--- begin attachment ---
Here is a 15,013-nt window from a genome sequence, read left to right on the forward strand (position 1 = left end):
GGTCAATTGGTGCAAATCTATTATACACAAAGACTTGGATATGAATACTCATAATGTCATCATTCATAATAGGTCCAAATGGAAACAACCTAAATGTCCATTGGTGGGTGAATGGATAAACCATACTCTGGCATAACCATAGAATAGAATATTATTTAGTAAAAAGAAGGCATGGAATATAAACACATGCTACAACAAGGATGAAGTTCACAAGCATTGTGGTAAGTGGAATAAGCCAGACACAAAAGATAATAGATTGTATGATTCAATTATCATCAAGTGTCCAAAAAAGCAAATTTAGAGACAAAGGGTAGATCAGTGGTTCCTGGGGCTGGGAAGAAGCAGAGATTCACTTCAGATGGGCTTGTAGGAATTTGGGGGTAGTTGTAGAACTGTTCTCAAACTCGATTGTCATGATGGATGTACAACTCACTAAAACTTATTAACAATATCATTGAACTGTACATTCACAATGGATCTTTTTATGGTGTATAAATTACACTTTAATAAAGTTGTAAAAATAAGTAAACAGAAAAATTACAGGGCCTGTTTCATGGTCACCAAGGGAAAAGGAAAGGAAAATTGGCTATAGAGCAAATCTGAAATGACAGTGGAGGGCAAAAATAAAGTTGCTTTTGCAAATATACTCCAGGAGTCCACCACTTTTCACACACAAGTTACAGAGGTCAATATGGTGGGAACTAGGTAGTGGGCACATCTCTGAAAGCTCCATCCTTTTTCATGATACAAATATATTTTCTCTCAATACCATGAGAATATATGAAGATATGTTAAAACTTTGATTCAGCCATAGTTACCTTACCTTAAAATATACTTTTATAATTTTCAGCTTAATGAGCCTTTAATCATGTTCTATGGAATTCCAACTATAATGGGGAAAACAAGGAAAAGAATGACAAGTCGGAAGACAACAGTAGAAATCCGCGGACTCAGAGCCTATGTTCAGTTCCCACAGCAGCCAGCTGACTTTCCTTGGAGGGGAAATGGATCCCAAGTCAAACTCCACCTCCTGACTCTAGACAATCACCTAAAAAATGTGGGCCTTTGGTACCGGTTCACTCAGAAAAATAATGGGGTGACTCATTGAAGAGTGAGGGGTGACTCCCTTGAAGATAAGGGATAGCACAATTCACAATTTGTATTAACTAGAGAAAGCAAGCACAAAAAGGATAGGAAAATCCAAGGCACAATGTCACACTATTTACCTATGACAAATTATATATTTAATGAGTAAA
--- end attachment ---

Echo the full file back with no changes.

Here is a 15,013-nt window from a genome sequence, read left to right on the forward strand (position 1 = left end):
GGTCAATTGGTGCAAATCTATTATACACAAAGACTTGGATATGAATACTCATAATGTCATCATTCATAATAGGTCCAAATGGAAACAACCTAAATGTCCATTGGTGGGTGAATGGATAAACCATACTCTGGCATAACCATAGAATAGAATATTATTTAGTAAAAAGAAGGCATGGAATATAAACACATGCTACAACAAGGATGAAGTTCACAAGCATTGTGGTAAGTGGAATAAGCCAGACACAAAAGATAATAGATTGTATGATTCAATTATCATCAAGTGTCCAAAAAAGCAAATTTAGAGACAAAGGGTAGATCAGTGGTTCCTGGGGCTGGGAAGAAGCAGAGATTCACTTCAGATGGGCTTGTAGGAATTTGGGGGTAGTTGTAGAACTGTTCTCAAACTCGATTGTCATGATGGATGTACAACTCACTAAAACTTATTAACAATATCATTGAACTGTACATTCACAATGGATCTTTTTATGGTGTATAAATTACACTTTAATAAAGTTGTAAAAATAAGTAAACAGAAAAATTACAGGGCCTGTTTCATGGTCACCAAGGGAAAAGGAAAGGAAAATTGGCTATAGAGCAAATCTGAAATGACAGTGGAGGGCAAAAATAAAGTTGCTTTTGCAAATATACTCCAGGAGTCCACCACTTTTCACACACAAGTTACAGAGGTCAATATGGTGGGAACTAGGTAGTGGGCACATCTCTGAAAGCTCCATCCTTTTTCATGATACAAATATATTTTCTCTCAATACCATGAGAATATATGAAGATATGTTAAAACTTTGATTCAGCCATAGTTACCTTACCTTAAAATATACTTTTATAATTTTCAGCTTAATGAGCCTTTAATCATGTTCTATGGAATTCCAACTATAATGGGGAAAACAAGGAAAAGAATGACAAGTCGGAAGACAACAGTAGAAATCCGCGGACTCAGAGCCTATGTTCAGTTCCCACAGCAGCCAGCTGACTTTCCTTGGAGGGGAAATGGATCCCAAGTCAAACTCCACCTCCTGACTCTAGACAATCACCTAAAAAATGTGGGCCTTTGGTACCGGTTCACTCAGAAAAATAATGGGGTGACTCATTGAAGAGTGAGGGGTGACTCCCTTGAAGATAAGGGATAGCACAATTCACAATTTGTATTAACTAGAGAAAGCAAGCACAAAAAGGATAGGAAAATCCAAGGCACAATGTCACACTATTTACCTATGACAAATTATATATTTAATGAGTAAA